Many mountain regions, and especially the Alps, have a long history as sites of transfers and interferences. Today, mountains and glaciers are the locations revealing most rapidly the consequences of climate change. They raise our awareness of similar changes in the past. Mountain regions were and are traversed by several ecological networks, connecting cities, regions, and countries, as well as different cultures, languages, and artistic traditions. Mountains, with their difficult passages and bridges, structured the ways through which materials and people were in touch. Bridges were strategic targets in conduct of war, evidence of applied knowledge, expression of civic representation, and custom points—both blockades and gates to the world.

Peaks in the historiography of Art History mark moments of radical change within artistic developments, the pinnacles of artistic careers, and high moments in the encounters of different traditions. Since the unfinished project of Walter Benjamin, who obtained his PhD in Bern, the passage has also been introduced as a figure of thought in historiography. The passage describes historical layers as spatial constellations, in which works of art, everyday culture, religious ideas, definitions of periods and theories of history encounter.

We invite session proposals that fit within the Peaks, Ponti & Passages theme and are relevant to Byzantine studies. Additional information about the Forum Medieval Art.

Session proposals must be submitted through the Mary Jaharis Center website. The deadline for submission is May 30, 2018. Proposals should include:

Session abstract (500 words)
Proposed list of session participants (presenters and session chair)

Applicants will be notified of the status of their proposal by June 1, 2018. The organizer of the selected session is responsible for submitting the session proposal to the Forum by June 8, 2018.

If the proposed session is approved, the Mary Jaharis Center will reimburse will reimburse a maximum of 5 session participants (presenters and session chair) up to $300 maximum for residents of Switzerland, up to $600 maximum for EU residents, and up to $1200 maximum for those coming from outside Europe. In order to receive funding, session organizers and co-organizers must participate in the panel as either a participant or the session chair. Funding is through reimbursement only; advance funding cannot be provided. Eligible expenses include conference registration, transportation, and food and lodging. Receipts are required for reimbursement.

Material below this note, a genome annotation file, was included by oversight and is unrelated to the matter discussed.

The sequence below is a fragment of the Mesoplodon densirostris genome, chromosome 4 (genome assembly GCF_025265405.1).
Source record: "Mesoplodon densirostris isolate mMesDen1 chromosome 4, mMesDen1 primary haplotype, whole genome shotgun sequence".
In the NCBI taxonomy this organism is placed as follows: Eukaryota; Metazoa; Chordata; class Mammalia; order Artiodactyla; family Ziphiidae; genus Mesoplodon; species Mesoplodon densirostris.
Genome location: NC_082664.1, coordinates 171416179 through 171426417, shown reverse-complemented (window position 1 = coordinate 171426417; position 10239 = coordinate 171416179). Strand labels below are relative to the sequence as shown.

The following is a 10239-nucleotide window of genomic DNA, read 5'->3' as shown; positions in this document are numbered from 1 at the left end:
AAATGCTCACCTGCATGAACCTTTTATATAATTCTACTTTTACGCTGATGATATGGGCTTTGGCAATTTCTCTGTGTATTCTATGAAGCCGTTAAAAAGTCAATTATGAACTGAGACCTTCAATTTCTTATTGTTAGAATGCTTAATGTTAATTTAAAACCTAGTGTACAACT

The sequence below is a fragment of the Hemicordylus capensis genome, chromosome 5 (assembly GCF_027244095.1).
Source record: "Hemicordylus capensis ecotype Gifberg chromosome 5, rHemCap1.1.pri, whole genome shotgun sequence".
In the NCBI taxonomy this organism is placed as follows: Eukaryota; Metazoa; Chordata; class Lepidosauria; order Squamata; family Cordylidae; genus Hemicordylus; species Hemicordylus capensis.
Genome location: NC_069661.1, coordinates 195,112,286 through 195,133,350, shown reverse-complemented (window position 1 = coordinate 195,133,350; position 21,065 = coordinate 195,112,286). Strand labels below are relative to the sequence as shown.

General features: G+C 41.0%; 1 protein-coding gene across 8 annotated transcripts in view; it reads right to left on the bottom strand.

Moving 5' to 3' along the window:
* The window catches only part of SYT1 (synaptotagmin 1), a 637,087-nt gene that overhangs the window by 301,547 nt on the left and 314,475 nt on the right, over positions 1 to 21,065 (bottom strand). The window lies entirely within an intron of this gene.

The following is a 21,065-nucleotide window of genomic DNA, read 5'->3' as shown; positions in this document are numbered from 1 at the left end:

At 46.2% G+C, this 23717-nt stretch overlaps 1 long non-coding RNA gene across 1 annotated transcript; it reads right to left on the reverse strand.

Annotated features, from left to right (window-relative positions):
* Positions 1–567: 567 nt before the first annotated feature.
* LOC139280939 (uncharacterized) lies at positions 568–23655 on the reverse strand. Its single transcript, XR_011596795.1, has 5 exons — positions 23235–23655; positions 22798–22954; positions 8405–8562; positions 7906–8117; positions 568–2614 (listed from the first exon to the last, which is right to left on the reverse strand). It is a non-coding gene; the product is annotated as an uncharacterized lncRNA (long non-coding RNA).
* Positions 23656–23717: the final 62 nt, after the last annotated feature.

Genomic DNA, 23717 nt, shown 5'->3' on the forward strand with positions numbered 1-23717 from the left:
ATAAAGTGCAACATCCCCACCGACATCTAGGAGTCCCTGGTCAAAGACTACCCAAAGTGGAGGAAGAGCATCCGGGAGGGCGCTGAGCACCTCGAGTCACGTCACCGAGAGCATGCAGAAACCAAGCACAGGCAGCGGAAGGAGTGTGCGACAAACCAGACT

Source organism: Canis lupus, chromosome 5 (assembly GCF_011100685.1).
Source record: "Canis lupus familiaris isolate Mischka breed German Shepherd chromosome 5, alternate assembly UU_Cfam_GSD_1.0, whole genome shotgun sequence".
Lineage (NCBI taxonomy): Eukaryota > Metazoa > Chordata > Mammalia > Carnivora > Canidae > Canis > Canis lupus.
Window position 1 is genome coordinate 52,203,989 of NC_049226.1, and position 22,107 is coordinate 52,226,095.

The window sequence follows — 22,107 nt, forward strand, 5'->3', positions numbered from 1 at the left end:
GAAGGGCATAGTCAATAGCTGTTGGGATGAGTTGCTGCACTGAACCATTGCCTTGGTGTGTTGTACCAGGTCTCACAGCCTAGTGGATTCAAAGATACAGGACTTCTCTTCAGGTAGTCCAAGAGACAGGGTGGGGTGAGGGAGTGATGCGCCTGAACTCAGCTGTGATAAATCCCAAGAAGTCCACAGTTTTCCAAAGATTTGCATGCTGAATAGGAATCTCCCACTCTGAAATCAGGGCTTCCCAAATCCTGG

Please contact Brandie Ratliff (, Director, Mary Jaharis Center for Byzantine Art and Culture with any questions.


Université Clermont Auvergne (UCA), France, 11-13 October 2019

Organizers: Professor Sophie Chiari and Dr Samuel Cuisinier-Delorme

Under the aegis of the French Shakespeare Society


  • Dr. Richard Kerridge (Bath Spa University)
  • Dr. Amanda Herbert (Folger Institute and Amherst College)
  • Pr. Tiffany Stern (Shakespeare Institute, University of Birmingham)
  • Dr. Tiffany J. Werth (UC Davis, University of California)

Water has been used for recreational or therapeutic purposes, shaping landscapes, cleansing bodies and spirits alike throughout the centuries. Cities such as Bath in England, Spa in Belgium, and Vichy in France, have prospered because of their spa activities. While balneology has frequently been studied in connection with classical Antiquity or with more recent times (in particular the nineteenth century, often seen as the Golden Age of spa activities), much work remains to be done regarding its significance in the early modern period. This conference will highlight the various uses of water in sixteenth-, seventeenth-, and eighteenth-century England, while exploring the tensions between those people who praised the curative virtues of waters and those who rejected them for their supposedly harmful effects.